A hormone associated with pregnancy could help treat multiple sclerosis (MS) and other conditions affecting the nervous system, according to new research published in the Journal of Neuroscience.
Scientists from the University of Calgary found the prolactin hormone generated by pregnant women helps produce the fatty substance myelin, which is crucial in protecting nerve cells and transmitting messages across the nervous system.
People with MS see their myelin levels attacked and often lose their coordination as a result of damaged nerve cells.
But the study, which was based on mice, suggests the prolactin hormone could help myelin re-form and ease the symptoms of the condition.
"It is thought that during pregnancy, women's immune systems no longer destroyed the myelin," said Samuel Weiss, director of the Hotchkiss Brain Institute and senior author of the study.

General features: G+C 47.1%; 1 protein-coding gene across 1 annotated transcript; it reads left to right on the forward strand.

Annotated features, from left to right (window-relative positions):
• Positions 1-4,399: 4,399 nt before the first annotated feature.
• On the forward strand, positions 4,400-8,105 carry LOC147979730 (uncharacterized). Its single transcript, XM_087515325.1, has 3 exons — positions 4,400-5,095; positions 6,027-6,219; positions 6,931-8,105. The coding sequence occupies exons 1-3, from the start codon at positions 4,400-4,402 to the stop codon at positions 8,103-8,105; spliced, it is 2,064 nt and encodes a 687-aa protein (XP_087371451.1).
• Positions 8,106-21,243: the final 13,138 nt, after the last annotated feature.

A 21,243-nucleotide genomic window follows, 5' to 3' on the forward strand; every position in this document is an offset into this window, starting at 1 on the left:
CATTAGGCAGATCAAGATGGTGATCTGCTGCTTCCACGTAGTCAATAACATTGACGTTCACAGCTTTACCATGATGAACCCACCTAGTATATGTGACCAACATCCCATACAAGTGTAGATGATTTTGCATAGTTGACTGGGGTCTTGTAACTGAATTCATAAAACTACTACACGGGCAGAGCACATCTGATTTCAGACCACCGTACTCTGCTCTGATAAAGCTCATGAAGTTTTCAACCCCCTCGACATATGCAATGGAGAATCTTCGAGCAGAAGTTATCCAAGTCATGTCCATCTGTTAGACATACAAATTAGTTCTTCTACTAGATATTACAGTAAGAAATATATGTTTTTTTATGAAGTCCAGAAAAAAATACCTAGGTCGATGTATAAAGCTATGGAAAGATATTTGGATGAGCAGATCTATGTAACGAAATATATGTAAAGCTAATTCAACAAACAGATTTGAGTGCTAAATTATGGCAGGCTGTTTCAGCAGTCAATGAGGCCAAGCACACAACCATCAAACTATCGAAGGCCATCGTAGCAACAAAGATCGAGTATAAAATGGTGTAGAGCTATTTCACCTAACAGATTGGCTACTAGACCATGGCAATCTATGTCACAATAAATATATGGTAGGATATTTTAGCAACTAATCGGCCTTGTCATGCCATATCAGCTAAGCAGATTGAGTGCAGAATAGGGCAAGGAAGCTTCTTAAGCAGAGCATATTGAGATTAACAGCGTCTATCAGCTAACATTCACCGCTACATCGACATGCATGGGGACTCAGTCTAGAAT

"However, no previous study has tested whether pregnancy actually results in the production of new myelin, which may lead to improvement of symptoms."
Fellow researcher Luanne Metz added: "This discovery has the potential to take MS therapy a step further than current treatments that stabilise the disease in its early stages."
According to the MS Society, 2.5 million people in the world suffer from the condition, including 85,000 in the UK.